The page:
Youth who receive special education services under the Individuals with Disabilities Education Act (IDEA 2004) and especially young adults of transition age, should be involved in planning for life after high school as early as possible and no later than age 16. Transition services should stem from the individual youth’s needs and strengths, ensuring that planning takes into account his or her interests, preferences, and desires for the future.
Developmental Competencies and Resilience
Mental health is not just the absence of a disease or mental health disorder, it is much more. As youth grow and mature, they achieve mental and emotional milestones. This process can be described as achieving developmental competence, or the ability to navigate social, emotional, cognitive, and behavioral tasks at different developmental stages. A part of achieving developmental competence is adhering to cultural and social norms and developing a positive sense of identity, efficacy, and well-being.1
Resilience and Positive Youth Development
The Positive Youth Development movement, with its roots in prevention, has focused on the development of mental health through its focus on the role of resiliency, the protective factors in a youth’s environment, and the role they play in a youth’s ability to deal with adversity. Much like mental health promotion, the positive youth development approach promotes enhancing youth strengths and positive outcomes through fostering healthy relationships and providing opportunities. Visit the positive youth development topic for more information.
Individual, family, school, and community characteristics also assist with healthy development.2
For the individual, positive development in adolescence includes the following:
- Physical development
- Intellectual development
- Psychological and emotional development
- Social development
Family, School, Community
For the family, school, and community, features of positive developmental settings include the following:
- Physical and psychological safety
- Appropriate structure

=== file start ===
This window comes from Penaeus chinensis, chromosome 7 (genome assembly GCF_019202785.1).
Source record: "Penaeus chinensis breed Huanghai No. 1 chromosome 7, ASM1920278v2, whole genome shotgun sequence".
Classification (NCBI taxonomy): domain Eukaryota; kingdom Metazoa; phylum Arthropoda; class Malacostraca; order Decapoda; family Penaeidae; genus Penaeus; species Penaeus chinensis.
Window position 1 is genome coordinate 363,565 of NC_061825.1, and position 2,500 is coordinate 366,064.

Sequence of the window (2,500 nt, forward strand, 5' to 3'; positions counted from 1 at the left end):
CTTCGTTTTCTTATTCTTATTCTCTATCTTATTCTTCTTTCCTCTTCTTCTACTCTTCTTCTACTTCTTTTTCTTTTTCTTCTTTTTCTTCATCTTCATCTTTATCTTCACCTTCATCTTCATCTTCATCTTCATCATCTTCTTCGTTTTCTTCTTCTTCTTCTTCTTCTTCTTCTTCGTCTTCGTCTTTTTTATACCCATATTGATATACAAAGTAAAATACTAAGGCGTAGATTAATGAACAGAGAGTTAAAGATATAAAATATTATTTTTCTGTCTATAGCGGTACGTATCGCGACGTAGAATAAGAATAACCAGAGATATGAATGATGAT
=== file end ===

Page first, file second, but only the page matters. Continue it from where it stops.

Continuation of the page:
- Supportive relationships
- Opportunities to belong
- Positive social norms
- Support for efficacy and mattering (allowing youth to make useful contributions and feel like they make a difference)
- Opportunities for building skills
- Integration of family, school, and community efforts
1 Eccles & Gootman, 2009
2 Eccles & Gootman, 2002; Search Institute, 2006
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Research links early leadership with increased self-efficacy and suggests that leadership can help youth to develop decision making and interpersonal skills that support successes in the workforce and adulthood. In addition, young leaders tend to be more involved in their communities, and have lower dropout rates than their peers. Youth leaders also show considerable benefits for their communities, providing valuable insight into the needs and interests of young people
Statistics reflecting the number of youth suffering from mental health, substance abuse, and co-occurring disorders highlight the necessity for schools, families, support staff, and communities to work together to develop targeted, coordinated, and comprehensive transition plans for young people with a history of mental health needs and/or substance abuse.
Nearly 30,000 youth aged out of foster care in Fiscal Year 2009, which represents nine percent of the young people involved in the foster care system that year. This transition can be challenging for youth, especially youth who have grown up in the child welfare system.
Research has demonstrated that as many as one in five children/youth have a diagnosable mental health disorder. Read about how coordination between public service agencies can improve treatment for these youth.
Civic engagement has the potential to empower young adults, increase their self-determination, and give them the skills and self-confidence they need to enter the workforce. Read about one youth’s experience in AmeriCorps National Civilian Community Corps (NCCC).